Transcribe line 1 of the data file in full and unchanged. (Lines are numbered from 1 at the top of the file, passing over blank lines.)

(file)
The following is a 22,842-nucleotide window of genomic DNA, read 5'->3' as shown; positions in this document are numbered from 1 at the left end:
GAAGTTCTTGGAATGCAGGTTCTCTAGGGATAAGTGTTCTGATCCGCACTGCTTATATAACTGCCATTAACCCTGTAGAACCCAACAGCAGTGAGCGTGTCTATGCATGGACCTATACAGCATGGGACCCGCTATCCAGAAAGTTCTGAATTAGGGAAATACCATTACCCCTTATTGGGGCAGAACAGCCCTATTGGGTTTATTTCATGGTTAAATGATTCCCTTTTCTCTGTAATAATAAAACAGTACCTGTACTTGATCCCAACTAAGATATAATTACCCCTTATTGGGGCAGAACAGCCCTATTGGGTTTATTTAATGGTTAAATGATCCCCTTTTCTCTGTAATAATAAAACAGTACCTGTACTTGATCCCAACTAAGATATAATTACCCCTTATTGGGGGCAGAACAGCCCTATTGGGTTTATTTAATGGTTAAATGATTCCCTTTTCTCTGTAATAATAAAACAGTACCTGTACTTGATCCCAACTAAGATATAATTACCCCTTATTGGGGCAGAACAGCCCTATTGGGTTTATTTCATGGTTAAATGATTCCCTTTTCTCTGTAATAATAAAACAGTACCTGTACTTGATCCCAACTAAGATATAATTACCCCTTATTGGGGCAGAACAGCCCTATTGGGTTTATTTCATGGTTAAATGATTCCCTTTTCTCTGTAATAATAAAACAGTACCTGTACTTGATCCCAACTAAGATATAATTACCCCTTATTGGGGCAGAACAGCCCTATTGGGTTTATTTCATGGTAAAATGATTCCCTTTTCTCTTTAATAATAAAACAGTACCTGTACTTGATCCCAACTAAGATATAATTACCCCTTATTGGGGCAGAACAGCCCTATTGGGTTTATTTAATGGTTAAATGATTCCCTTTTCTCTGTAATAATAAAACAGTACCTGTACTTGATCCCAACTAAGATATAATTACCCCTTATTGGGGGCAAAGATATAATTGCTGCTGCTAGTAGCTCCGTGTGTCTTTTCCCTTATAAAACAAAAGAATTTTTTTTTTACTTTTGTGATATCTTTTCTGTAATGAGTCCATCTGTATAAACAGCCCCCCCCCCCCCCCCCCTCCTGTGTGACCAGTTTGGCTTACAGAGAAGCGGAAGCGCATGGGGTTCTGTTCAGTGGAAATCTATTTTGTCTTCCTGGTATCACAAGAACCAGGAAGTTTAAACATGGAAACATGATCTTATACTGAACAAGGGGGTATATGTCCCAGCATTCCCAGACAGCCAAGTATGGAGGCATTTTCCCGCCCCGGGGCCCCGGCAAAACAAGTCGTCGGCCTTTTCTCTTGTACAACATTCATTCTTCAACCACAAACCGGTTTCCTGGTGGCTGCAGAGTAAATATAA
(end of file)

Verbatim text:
The following is a 22,842-nucleotide window of genomic DNA, read 5'->3' as shown; positions in this document are numbered from 1 at the left end: